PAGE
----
We need to know what works Research: School officials lack solid, scientific data for choosing teaching techniques and materials.


THE GREAT educator John Dewey is said to have coined the phrase "laboratory school" when he founded an elementary school on the campus of the University of Chicago 102 years ago.

Dewey was concerned that education on his campus wasn't getting the same attention as the hard sciences. He wanted a place where professors could conduct research under tightly controlled conditions over long periods -- the definition of a laboratory.

More than a century later, J. Tyson Tildon, chairman of the city school board, lamented recently the lack of solid research to back up the textbook series proposed for Baltimore elementary school reading classrooms.

In addition to his unpaid school board job, Tildon is a biochemist and professor of pediatrics. And Tildon has learned that reliable, long-term, scientifically based research is hard to come by in education, particularly in reading.

Indeed, Tildon would have to resign in disgrace if the University of Maryland Medical School, where he's employed, conducted medical research as sloppy and unreliable as much of that conducted in reading.

Why is this so?

Long-term research on the same group of children is extremely difficult. Children switch schools, or simply disappear. Education management changes constantly at schools and central offices. Philosophies come and go. So do grants from foundations, governments and others.

Education is still not a science. Much of what passes for research is opinion used to back up this or that theory. You see it in the citations, including names and dates, in education research papers. Many researchers cite previous research by themselves (Manny, 1979), by their friends (Moe, 1995) or by those who agree with them (Jack, 1997).

Much of education research isn't independently conducted, and self-reported by those promoting programs or selling textbooks.

A classic example occurred in the recent round of textbook purchases by the city school board. Asked for evidence that its reading series works, Houghton Mifflin Co. cited results from the first year of a five-year "longitudinal" study. Two of the three people conducting the study are authors of the textbooks. (The city board eventually approved the series for use in grades three through five.)

The war between "phonics" and "whole language" instruction makes it difficult to believe anyone or any research because nearly all the major players are in one camp or the other. No matter the care taken in a research project, no matter the scientific principles applied, its findings will be attacked, often viciously and in personal terms.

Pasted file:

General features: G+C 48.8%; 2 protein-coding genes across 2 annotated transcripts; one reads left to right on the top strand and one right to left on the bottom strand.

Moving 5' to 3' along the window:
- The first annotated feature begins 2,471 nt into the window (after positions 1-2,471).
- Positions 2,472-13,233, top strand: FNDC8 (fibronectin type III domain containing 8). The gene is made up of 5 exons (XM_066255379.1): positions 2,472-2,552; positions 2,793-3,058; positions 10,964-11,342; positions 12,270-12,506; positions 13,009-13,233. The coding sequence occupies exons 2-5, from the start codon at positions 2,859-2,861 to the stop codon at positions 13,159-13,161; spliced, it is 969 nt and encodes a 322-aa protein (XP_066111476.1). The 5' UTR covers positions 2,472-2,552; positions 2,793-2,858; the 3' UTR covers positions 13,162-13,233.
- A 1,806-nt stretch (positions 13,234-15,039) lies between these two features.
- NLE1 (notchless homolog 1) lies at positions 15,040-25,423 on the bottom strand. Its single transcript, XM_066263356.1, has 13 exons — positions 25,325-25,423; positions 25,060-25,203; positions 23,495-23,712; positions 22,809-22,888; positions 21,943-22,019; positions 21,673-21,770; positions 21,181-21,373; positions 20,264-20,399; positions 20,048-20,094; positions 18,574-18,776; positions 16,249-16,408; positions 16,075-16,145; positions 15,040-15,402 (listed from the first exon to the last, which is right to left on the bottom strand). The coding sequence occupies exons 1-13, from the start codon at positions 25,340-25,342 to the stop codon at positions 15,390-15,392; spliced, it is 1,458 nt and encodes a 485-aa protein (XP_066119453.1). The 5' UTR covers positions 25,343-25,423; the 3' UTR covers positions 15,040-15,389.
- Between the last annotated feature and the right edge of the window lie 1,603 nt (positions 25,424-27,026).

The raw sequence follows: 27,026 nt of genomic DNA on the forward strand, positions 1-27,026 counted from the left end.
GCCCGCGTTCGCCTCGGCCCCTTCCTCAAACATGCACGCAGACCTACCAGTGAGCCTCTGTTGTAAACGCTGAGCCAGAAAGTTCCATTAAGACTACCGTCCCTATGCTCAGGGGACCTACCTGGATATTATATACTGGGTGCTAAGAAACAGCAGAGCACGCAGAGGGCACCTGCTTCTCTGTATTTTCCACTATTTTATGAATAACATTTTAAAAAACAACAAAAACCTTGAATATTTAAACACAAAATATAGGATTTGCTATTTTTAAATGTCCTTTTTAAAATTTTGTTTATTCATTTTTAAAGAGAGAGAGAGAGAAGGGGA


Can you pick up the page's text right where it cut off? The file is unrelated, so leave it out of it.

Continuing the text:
Textbook publishers always claim that their wares have been "field-tested," but in reality most of them haven't been tried in large-scale, carefully crafted studies. The publishers don't have to worry about field-testing. Districts buy their books anyway, without asking hard questions about their proven effectiveness.

This is not to say that there isn't good reading research out there. Project Follow Through, the largest, most expensive research study in the history of education, is an example. Conducted independently but financed by the federal government, Follow Through studied 70,000 children, most of them poor, in more than 180 schools for nearly 30 years at a cost of some $1 billion.

Yet educators are still squabbling over the Follow Through study, its design and its findings. Moreover, "direct instruction," the model of reading teaching that Follow Through found most effective among nine programs, hasn't exactly swept the nation. It's in a scattering of schools, mostly in inner cities (including Baltimore), and is unpopular among teachers.

The Follow Through study got its last funding in 1995. The only other large-scale research still being conducted is also funded by the federal government. It's under the auspices of scientists at the National Institutes of Health in Bethesda, who have been looking at the reading behavior of 10,000 children since 1983.

In education, that's a long shelf life, but since NIH research findings tend to support the arguments of phonics proponents, G. Reid Lyon, the neuropsychologist who runs the NIH operation, is routinely vilified in the whole-language camp.

Then, too, there's the fact that Lyon and most of his colleagues in universities are scientists. It's galling to some educators that scientists are getting most of the research attention these days. (Wiser educators are looking for information about the NIH research, which they usually won't find on file at education colleges.)

Lyon isn't bothered by the criticism. He thinks it's entirely appropriate that the widespread failure to read in the U.S. is considered a health problem legitimately addressed by scientists.

Which brings us back around the circle to J. Tyson Tildon, John Dewey and his laboratory school.

Pub Date: 5/31/98

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